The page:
Tolerance and Economic Prosperity

When I feel angry about India’s lost opportunities and feel especially despondent about the Indian economy, I sometimes compare India with its neighbors, Pakistan and Bangladesh, just to get a sense of balance and say to myself “but for the grace of our un-countably many gods, goes India.” India is not ruled by intolerant monotheistic morons (an expression I picked up from the Department of Redundancy Department) — at least not yet.

From Forbes, Paul Johnson writes Want to Prosper? Then Be Tolerant:

In economic activities the greatest of virtues is tolerance. All societies flourish mightily when tolerance is the norm, and our age furnishes many examples of this. China began its astounding commercial and industrial takeoff only when Mao Zedong’s odiously intolerant form of communism was scrapped in favor of what might be called totalitarian laissez-faire.

India is another example. It is the nature of the Hindu religion to be tolerant and, in its own curious way, permissive. Under the socialist regime of Jawaharlal Nehru and his family successors the state was intolerant, restrictive and grotesquely bureaucratic. That has largely changed (though much bureaucracy remains), and the natural tolerance of the Hindu mind-set has replaced quasi-Marxist rigidity.

The emphasis above is mine. I have always marveled at how India’s disasterous economic growth under Nehru’s (who was almost rabidly anti-Hindu) insane socialism is tagged as the Hindu rate of growth when it was anything but Hindu. Back to the Forbes article of June 25th, 2004.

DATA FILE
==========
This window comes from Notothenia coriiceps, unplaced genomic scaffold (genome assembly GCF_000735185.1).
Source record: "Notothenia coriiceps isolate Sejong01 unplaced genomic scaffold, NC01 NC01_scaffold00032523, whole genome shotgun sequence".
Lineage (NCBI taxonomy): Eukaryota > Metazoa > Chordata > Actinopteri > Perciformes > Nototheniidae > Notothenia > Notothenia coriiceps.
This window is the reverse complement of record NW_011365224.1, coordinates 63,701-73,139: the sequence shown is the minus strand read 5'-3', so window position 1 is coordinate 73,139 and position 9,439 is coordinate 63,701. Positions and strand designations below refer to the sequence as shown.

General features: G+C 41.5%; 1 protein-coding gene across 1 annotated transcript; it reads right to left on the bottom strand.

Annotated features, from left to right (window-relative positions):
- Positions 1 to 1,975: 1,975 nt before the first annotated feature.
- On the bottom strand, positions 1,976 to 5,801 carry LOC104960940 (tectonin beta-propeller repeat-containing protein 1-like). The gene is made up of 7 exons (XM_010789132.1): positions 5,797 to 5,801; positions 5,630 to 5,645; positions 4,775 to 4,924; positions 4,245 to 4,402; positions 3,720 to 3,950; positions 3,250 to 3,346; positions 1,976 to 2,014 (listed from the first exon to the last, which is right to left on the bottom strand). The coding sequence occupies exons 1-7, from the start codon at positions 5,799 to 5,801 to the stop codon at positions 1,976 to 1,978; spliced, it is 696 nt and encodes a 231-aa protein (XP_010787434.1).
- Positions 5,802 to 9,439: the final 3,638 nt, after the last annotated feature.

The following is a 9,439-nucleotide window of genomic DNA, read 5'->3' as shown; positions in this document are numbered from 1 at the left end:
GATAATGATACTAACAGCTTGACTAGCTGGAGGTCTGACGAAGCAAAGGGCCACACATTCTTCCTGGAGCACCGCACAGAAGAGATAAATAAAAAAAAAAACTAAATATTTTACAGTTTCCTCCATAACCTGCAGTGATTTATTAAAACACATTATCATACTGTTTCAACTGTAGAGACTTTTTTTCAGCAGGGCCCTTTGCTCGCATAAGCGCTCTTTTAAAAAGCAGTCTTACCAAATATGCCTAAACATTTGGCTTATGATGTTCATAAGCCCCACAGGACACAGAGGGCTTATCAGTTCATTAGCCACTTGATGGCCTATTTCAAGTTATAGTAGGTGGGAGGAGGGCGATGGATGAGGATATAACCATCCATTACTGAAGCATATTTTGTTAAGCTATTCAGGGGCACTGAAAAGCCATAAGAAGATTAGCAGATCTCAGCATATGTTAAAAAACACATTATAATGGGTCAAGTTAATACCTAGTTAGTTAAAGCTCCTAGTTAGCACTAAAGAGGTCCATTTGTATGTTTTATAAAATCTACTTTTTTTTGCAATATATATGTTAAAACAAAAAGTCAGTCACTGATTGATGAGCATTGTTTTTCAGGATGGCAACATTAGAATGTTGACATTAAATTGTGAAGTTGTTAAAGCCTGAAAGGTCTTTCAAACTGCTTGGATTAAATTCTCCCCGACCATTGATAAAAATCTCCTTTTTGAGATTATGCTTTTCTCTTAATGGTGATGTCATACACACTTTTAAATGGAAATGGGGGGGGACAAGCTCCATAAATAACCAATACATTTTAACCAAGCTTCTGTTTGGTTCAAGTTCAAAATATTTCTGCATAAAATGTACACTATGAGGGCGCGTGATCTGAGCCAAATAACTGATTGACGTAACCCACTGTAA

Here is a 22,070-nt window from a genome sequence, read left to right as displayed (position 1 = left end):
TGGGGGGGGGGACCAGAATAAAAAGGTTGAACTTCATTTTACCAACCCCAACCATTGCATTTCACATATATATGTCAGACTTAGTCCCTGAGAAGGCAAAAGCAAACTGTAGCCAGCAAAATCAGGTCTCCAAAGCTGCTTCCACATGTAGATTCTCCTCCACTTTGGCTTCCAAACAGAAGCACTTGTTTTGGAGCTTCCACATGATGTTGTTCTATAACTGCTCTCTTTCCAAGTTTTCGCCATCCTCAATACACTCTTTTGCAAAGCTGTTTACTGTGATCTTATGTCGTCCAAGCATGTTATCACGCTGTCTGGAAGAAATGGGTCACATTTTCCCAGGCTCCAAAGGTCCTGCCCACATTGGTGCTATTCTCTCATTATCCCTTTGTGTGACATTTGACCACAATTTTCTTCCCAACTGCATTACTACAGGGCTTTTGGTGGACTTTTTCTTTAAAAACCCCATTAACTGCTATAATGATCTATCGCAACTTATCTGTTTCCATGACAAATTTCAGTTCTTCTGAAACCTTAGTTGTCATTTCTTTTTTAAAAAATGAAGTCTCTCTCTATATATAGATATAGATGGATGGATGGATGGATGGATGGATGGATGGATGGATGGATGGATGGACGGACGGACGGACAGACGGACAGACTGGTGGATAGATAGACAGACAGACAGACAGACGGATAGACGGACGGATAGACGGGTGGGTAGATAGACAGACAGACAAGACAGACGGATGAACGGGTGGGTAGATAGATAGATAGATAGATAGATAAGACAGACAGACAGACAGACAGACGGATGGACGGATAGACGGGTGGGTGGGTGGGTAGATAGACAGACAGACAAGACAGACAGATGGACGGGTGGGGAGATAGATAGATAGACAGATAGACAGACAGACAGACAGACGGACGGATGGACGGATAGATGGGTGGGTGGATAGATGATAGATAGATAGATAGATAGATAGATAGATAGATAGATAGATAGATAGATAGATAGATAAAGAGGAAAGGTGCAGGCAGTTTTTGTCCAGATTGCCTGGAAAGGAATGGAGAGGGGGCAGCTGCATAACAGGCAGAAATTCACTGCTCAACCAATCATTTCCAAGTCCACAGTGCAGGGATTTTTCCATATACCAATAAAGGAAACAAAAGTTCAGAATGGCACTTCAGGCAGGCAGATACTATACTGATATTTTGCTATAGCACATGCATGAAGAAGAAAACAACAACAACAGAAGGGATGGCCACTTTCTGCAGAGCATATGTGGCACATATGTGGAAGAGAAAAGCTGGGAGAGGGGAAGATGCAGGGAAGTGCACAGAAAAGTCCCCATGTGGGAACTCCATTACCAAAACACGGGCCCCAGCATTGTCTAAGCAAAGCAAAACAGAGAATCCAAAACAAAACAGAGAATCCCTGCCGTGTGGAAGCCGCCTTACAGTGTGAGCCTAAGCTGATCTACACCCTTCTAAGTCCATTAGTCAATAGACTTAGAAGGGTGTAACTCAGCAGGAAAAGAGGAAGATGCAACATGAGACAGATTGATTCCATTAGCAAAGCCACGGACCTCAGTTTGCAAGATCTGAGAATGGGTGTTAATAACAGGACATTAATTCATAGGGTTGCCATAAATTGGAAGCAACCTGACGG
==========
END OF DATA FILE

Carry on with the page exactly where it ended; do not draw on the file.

In the last fiscal year India’s GDP grew an estimated 8%, and in the third quarter, 10%. India’s economy for the first time is expanding faster than China’s. For years India was the tortoise, China the hare. The race is on, and my money’s on India, because freedom–of movement, speech, the media–is always an economic asset.

When left to themselves, Indians (like the Chinese) always prosper as a community. Take the case of Uganda’s Indian population, which was expelled by the horrific dictator Idi Amin and received into the tolerant society of Britain. There are now more millionaires in this group than in any other recent immigrant community in Britain. They are a striking example of how far hard work, strong family bonds and a devotion to education can carry a people who have been stripped of all their worldly assets.

Common Denominator

The contrast between China and India–both moving steadily to join the advanced countries of the world–and those countries where Islam is dominant is marked. Whatever its merits may be, Islam is not famed for tolerance. Indeed, of the major world religions it is the least broad-minded and open to argument. With the rise of a new form of fundamentalism in recent decades, its intolerance has been growing–as has the concomitant poverty.

The article is worth a read.



Categories: Development

1 reply

  1. I read the article as you mentioned it was worth a read. As for the Nehru clan, I totally agree with your views. Sometimes I wish we had Sardar Patel as our first PM or even Lal Bahadur Shastri should have lived a bit longer – India would be in different position today.

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